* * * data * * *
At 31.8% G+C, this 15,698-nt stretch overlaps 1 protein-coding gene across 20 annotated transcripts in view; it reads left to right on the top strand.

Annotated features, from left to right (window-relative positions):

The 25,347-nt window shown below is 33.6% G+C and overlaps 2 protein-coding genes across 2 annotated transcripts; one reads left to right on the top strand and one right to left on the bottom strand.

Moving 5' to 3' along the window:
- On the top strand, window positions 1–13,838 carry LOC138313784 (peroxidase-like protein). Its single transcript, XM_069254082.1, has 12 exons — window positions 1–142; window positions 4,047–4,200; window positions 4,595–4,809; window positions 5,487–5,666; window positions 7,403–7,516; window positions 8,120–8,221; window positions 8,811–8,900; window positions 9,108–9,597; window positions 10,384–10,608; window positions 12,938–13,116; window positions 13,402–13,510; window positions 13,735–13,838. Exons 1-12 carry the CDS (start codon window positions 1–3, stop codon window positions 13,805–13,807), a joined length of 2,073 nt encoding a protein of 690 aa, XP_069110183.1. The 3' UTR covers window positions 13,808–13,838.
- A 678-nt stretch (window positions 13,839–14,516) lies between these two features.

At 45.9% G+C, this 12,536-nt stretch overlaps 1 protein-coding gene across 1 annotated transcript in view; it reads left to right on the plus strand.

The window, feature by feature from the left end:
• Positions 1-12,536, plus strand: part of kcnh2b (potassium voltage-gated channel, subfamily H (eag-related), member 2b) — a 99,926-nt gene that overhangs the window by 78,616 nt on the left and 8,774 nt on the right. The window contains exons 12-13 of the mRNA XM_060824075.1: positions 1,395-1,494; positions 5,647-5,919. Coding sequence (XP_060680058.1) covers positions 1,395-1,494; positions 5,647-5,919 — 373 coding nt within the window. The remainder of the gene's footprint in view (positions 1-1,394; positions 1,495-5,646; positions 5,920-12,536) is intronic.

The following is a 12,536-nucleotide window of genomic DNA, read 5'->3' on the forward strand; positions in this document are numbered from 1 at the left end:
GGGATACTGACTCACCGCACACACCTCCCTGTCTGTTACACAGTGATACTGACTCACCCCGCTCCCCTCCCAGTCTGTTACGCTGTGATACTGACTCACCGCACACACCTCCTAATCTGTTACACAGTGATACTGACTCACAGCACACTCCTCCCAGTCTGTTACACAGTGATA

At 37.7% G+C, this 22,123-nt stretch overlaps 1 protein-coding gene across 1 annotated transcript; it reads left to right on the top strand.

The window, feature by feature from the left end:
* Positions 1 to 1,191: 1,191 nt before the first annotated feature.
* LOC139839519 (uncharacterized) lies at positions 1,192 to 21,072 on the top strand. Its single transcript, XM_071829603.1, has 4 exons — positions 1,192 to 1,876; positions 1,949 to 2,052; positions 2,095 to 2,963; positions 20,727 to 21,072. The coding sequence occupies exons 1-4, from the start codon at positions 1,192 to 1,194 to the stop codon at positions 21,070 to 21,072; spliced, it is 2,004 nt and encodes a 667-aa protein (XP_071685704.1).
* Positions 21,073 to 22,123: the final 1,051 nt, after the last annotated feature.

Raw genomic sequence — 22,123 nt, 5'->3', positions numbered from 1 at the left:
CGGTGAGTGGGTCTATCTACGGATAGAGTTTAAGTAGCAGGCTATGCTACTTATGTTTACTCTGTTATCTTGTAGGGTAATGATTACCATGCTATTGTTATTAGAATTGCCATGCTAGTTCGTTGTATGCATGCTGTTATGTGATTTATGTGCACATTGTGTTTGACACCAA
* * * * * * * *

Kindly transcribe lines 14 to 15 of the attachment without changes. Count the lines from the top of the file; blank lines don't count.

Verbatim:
* Positions 1 to 1,191: 1,191 nt before the first annotated feature.
* LOC139839519 (uncharacterized) lies at positions 1,192 to 21,072 on the top strand. Its single transcript, XM_071829603.1, has 4 exons — positions 1,192 to 1,876; positions 1,949 to 2,052; positions 2,095 to 2,963; positions 20,727 to 21,072. The coding sequence occupies exons 1-4, from the start codon at positions 1,192 to 1,194 to the stop codon at positions 21,070 to 21,072; spliced, it is 2,004 nt and encodes a 667-aa protein (XP_071685704.1).